From PROFESSIONAL SERVICES Thinking About A Move To Australia
Brielle Frampton and Howard Smith, Relationship Managers at the
Commonwealth Bank of Australia, describe some key issues to consider
before and after the big move...

Planning ahead

Plan ahead to avoid difficulties with accessing your UK finances from Australia. Contact your UK bank to inform them of your
plans. Ensure you have internet or phone banking access if you are planning on using your UK account while you are in
Australia. Make sure you understand any daily limits your UK bank has on electronic withdrawals.

Try not to use your UK account as your current account in Australia

The international fees for conversion to AUD and withdrawing from international ATMs are quite high, and will all add up.
Australian employers will generally not pay into a UK account, and will require you to hold an Australian account for salary
credit.

Opening an Australian account

Talk to us about opening an account before you move. The Commonwealth Bank of Australia offers a range of services to help
you move your finances to Australia. We can,
• open an account for you before you leave using your current UK address





provide a salary credit letter to give your employer to speed up that all important first salary credit

order a debit mastercard and have it waiting for you to collect from a branch of your choice

transfer your funds over to your new Australian account using competitive commercial rates of exchange.

You can apply online or in person at our UK office, check out www.commbankuk.co.uk

Before relocating

Plan your move by talking to the Department of Immigration and Citizenship (DIAC), the Australian State Governments, and
consider using a visa agent to get the best understanding of which visa is suitable for you. Speak to service providers like
shipping companies or relocation agents, to plan costs for moving furniture, cars, and to get an understanding of the costs of
settling in Australia. Shop around to ensure that you are getting the best service for your money.

Buying property in Australia

Generally you’ll need a 20 per cent deposit when buying a house. The process of buying property in Australia is similar to that
in the UK; it all comes down to eligibility, and this is where your Australian mortgage advisor will be able to determine whether
you are eligible or not. Pre-approvals will allow you the ability to bid at auctions or submit an offer to purchase a property with
the confidence of knowing that you have a loan approval from your bank. Your UK credit rating will not carry over to Australia,
and therefore will not be taken into account when applying for credit. Ensure you take six months worth of statements with
you from the UK when you move to Australia to prove your banking history in the UK (this may not be required for all credit
applications, but it’s better to be prepared!).
Buyers may be eligible for the First Home Owners Grant (www.firsthome.gov.au) which is a tax free grant given regardless of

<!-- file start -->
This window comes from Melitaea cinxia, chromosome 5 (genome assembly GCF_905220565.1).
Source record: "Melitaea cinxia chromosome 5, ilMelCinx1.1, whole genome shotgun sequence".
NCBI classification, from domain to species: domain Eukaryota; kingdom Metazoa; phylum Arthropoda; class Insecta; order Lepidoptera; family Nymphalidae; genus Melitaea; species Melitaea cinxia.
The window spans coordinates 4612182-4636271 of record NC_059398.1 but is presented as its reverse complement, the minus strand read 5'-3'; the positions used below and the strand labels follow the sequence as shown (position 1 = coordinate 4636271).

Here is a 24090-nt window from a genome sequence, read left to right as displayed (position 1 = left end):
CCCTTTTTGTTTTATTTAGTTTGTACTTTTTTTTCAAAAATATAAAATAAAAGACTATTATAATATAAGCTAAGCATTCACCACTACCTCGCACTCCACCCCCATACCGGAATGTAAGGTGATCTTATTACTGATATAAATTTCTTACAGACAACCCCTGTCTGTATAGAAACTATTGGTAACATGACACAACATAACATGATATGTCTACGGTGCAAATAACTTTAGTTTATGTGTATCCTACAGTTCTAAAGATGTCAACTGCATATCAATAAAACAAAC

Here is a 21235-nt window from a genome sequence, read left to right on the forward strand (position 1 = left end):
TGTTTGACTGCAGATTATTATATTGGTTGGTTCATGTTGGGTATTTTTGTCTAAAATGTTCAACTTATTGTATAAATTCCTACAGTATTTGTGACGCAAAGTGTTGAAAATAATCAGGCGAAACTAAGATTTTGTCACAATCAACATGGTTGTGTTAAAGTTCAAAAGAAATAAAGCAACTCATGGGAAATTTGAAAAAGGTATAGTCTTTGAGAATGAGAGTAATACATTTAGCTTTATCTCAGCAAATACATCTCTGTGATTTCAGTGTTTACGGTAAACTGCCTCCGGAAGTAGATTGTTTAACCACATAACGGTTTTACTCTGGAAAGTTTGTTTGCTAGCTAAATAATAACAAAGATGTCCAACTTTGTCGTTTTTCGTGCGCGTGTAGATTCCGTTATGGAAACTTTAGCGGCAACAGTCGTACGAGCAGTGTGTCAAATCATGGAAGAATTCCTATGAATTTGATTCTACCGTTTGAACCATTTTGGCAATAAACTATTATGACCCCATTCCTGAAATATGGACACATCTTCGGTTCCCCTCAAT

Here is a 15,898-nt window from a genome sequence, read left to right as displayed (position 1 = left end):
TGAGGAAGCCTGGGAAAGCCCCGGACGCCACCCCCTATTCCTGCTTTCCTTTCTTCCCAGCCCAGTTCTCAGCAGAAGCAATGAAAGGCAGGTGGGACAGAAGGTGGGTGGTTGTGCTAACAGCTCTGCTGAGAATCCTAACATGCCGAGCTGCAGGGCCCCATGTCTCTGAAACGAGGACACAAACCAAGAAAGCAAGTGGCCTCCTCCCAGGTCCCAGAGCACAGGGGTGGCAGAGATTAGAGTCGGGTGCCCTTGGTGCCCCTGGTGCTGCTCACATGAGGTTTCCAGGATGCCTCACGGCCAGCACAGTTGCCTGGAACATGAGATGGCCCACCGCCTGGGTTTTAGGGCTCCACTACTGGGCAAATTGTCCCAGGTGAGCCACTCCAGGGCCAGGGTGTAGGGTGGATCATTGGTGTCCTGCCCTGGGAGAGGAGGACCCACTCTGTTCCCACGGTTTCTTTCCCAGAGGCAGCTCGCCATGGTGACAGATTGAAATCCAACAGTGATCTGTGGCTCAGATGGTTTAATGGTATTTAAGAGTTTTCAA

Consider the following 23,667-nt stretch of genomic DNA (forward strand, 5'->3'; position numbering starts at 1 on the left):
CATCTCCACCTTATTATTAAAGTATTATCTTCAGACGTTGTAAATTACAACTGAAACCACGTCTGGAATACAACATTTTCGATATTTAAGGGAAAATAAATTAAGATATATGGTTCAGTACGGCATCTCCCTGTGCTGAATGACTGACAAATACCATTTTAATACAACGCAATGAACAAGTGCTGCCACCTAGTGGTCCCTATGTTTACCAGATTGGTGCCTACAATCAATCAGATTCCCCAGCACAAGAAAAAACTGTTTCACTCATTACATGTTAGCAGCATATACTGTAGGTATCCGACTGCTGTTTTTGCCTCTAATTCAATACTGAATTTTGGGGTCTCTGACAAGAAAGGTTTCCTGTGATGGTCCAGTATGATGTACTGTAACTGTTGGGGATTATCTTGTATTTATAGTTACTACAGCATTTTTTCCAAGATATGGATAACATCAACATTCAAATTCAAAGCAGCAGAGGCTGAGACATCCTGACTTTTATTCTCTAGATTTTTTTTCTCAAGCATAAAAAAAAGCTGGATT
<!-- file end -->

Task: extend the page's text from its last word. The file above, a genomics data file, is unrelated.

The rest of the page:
income.

Starting a business

Australian banks offer a full range of support when it comes to setting up business banking, including business bankers
that have local knowledge of the area that you may choose to open your business. There is a very informative Australian
government website that provides great advice on setting up a new business in Australia (www.business.gov.au).

The Australian economy is going from strength to strength

Due to its natural resource industry, stable government and a conservatively regulated financial services industry, the
Australian economy has experienced continued growth in recent years. Australia largely avoided the level of recession and

economic downturn experienced in the US and Europe as it is now more closely tied to the growing Asian economies. There is
a resulting demand for skilled workers in Australia, with good salary packages, and a great lifestyle to go along with it. For more
information on the Australian economy, visit our Australian website for up to date economic reports: www.commbank.com.au

Difference in the banking system

Australian bank accounts typically incur a small monthly account keeping fee. There are ways of minimising these fees, such
as conducting your banking online. The Commonwealth Bank waives fees if your salary is credited to the account, or if you hold
a `relationship balance’ over $50,000. There is no agreement between the Australian banks to waive fees for using their ATMs,
so using another bank’s ATM will incur a fee. The Commonwealth Bank of Australia has the largest coverage with over 1000
branches across the country and over 4000 ATMs, making it easy to avoid that fee.
Australian Banks do not use a credit rating to assess you for credit applications. Rather they look at your ability to make
repayments on the loan you are applying for. This means they will want to compare your full income (including any overseas
income) and your full financial commitments to assess your application.

Interest rates

The current Australian cash rate is sitting at 4.75 per cent. The last change was an increase of 0.25 announced on 3
November, 2010. (source:www.rba.gov.au).
As the base rate in Australia is so much higher than the UK, you will be paying higher interest rates on mortgages (around 6 to
9 per cent). On the flip side, customers are getting much higher savings rates ranging from 3 to 6 per cent.
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